Joining its Big Pharma peers in selling legacy brands in China to focus on newer, innovative therapies, Eli Lilly decided to cast off two decades-old antibiotic brands in the country. With a renewed focus on oncology, Daiichi Sankyo picked its first bispecific antibody candidate developed under a deal with Zymeworks. Torrent Pharma recalled more than 1 million bottles of losartan-based drugs because of a possible cancer-causing impurity. And more.
Amid a national crackdown on antibiotic overuse, Lilly is selling Chinese rights to decades-old antibiotic brands Ceclor and Vancocin, along with a Ceclor manufacturing facility, to local firm Eddingpharm for $375 million. The deal will enable Lilly “to better focus our resources on the exciting new therapies that we are launching in our core therapeutic areas,” Lilly's China head said.
A lot of interest is pouring into bispecific antibodies, and now Daiichi Sankyo has picked its own. Under a deal originally signed in 2016 and expanded last year, Daiichi selected the first immuno-oncology candidate developed from Zymeworks’ Azymetric platform. The Japanese pharma still has options to two other bispecific agents under the pact.
India’s Torrent Pharmaceuticals recalled 104 lots of losartan-based drugs over the weekend because they contained the NMBA impurity suspected of causing cancer. All told, more than 1.07 million bottles will be taken down. Previously, the FDA said agency scientists believe temporarily using the drugs with low levels of suspected carcinogens wouldn’t raise cancer risks much.
As the massive recall of “sartan” blood pressure drugs continues, one attorney, Daniel Nigh, told judges he expects lawsuits claiming injuries from the drugs will rise to 2,000 within the next two years, Bloomberg reports. So far, plaintiffs have sued 40 companies, including API producer Zhejiang Huahai Pharmaceutical and several Indian generics makers.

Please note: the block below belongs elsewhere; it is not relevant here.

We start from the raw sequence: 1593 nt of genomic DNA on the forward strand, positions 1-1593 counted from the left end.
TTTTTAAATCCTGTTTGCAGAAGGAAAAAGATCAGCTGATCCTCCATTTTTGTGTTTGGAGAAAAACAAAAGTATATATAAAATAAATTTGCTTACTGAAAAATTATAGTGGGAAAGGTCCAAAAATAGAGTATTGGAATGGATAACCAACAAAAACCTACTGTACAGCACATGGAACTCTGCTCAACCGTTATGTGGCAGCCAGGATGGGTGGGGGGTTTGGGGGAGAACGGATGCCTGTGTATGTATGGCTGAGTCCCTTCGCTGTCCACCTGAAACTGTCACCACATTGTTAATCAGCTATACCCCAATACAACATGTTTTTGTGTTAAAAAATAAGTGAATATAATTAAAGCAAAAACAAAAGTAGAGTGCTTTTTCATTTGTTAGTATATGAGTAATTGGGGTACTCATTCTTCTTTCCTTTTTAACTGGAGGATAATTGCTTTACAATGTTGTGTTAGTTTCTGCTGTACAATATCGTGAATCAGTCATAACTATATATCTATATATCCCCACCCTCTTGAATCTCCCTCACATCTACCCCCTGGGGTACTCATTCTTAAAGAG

Japan-based Astellas will pay $100 million to resolve allegations that it used charity contributions to help Medicare patients cover the copays for its own medicines, the Justice Department said. Linking donations to specific drugs is illegal under U.S. law, and several companies are under investigation for allegations that they did just that.
A second draft of Chinese legislation designed specifically to crack down on vaccine malpractices includes fines of 15 to 30 times the value of products involved if drugmakers are found guilty of making or selling counterfeit vaccines. The legislation also would set up a compensation system for those who suffer side effects from immunizations.
Mitusbishi Tanabe granted Bausch Health ex-Asia rights to its late-phase autoimmune drug amiselimod. Biogen once licensed the drug in 2015 only to discontinue development and return the drug a year later. Bausch plans to test the S1P receptor antagonist in ulcerative colitis.